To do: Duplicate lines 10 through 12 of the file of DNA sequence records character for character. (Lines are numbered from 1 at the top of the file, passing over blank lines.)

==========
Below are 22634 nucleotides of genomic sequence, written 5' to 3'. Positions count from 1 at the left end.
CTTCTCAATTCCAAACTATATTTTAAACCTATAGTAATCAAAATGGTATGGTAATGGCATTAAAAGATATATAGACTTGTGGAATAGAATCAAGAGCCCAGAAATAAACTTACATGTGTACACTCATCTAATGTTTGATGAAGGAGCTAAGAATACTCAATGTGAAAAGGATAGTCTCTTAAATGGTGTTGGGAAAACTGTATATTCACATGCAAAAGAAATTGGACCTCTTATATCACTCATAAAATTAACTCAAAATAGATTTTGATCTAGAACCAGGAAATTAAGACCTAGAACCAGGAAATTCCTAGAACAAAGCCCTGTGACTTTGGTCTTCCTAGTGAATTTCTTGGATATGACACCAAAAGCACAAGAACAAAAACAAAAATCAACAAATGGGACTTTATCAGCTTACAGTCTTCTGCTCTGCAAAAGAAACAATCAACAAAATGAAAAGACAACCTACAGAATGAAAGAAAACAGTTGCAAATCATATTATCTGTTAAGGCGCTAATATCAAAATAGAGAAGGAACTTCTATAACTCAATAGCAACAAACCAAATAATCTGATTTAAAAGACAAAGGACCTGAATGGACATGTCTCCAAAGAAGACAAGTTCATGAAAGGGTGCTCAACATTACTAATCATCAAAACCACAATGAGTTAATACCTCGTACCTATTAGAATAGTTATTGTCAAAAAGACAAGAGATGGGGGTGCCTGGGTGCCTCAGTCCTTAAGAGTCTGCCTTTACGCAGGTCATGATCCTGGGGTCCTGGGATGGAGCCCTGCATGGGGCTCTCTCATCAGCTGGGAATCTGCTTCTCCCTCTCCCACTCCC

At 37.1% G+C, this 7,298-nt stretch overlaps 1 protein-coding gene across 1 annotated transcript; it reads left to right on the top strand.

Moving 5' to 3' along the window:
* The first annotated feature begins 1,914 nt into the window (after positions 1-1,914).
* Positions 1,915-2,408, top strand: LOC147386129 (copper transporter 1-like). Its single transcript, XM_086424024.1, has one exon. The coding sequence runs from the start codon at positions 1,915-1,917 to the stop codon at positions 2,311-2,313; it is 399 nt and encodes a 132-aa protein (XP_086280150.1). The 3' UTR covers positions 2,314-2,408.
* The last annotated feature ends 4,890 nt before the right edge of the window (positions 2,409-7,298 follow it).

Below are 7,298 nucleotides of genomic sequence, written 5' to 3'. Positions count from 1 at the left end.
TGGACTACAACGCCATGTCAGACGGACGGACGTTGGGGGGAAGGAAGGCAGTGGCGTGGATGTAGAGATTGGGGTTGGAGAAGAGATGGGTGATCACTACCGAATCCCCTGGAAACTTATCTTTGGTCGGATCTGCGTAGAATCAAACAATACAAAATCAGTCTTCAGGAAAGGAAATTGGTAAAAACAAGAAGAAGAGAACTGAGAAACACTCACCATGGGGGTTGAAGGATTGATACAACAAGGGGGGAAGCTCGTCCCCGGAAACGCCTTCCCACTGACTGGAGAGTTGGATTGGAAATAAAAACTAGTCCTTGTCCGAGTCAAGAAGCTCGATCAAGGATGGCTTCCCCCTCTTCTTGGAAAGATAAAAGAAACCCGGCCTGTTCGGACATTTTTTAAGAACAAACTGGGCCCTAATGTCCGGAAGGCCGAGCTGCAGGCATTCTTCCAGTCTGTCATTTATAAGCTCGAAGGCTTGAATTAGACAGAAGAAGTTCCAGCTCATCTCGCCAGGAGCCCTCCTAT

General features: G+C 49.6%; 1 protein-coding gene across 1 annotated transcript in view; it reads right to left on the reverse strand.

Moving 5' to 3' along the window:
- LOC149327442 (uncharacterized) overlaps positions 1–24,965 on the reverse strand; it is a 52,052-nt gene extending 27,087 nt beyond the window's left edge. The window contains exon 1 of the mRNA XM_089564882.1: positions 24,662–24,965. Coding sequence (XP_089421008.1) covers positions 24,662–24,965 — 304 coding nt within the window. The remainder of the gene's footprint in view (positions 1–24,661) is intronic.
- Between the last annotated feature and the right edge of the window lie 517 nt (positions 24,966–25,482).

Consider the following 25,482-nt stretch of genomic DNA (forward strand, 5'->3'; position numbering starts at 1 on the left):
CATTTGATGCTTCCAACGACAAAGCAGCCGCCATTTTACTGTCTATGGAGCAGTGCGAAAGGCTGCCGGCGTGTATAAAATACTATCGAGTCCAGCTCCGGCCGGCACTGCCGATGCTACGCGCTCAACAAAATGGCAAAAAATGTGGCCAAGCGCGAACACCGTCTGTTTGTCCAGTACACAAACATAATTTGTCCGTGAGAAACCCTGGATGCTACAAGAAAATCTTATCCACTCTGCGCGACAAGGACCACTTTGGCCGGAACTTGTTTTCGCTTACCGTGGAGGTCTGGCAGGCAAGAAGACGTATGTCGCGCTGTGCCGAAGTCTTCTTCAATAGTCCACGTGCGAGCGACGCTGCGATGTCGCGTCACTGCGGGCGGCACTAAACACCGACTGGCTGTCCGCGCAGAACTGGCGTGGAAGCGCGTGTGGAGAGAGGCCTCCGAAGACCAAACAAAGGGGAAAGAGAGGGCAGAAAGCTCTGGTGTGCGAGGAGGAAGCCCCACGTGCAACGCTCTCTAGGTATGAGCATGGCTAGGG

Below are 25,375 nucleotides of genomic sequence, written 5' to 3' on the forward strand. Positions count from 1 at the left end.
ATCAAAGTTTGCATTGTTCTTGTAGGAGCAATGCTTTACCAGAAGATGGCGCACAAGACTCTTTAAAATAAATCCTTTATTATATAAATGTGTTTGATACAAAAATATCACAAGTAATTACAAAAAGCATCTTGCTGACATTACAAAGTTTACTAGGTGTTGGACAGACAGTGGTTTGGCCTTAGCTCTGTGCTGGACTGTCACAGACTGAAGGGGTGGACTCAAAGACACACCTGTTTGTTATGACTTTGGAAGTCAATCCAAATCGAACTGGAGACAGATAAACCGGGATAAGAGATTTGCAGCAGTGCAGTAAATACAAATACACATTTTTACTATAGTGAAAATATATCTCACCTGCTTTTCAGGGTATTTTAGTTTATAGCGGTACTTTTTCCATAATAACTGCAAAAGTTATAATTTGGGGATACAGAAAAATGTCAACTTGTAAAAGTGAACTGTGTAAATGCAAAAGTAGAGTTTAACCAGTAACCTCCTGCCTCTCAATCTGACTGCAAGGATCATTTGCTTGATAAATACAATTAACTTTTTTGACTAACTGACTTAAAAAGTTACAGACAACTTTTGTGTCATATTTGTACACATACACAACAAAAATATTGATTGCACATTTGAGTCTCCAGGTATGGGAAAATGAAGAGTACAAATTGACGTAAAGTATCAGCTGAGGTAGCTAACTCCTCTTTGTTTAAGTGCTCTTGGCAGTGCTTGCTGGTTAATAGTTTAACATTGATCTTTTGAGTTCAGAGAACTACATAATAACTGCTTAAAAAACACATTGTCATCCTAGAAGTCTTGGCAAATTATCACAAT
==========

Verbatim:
General features: G+C 49.6%; 1 protein-coding gene across 1 annotated transcript in view; it reads right to left on the reverse strand.

Moving 5' to 3' along the window:
- LOC149327442 (uncharacterized) overlaps positions 1–24,965 on the reverse strand; it is a 52,052-nt gene extending 27,087 nt beyond the window's left edge. The window contains exon 1 of the mRNA XM_089564882.1: positions 24,662–24,965. Coding sequence (XP_089421008.1) covers positions 24,662–24,965 — 304 coding nt within the window. The remainder of the gene's footprint in view (positions 1–24,661) is intronic.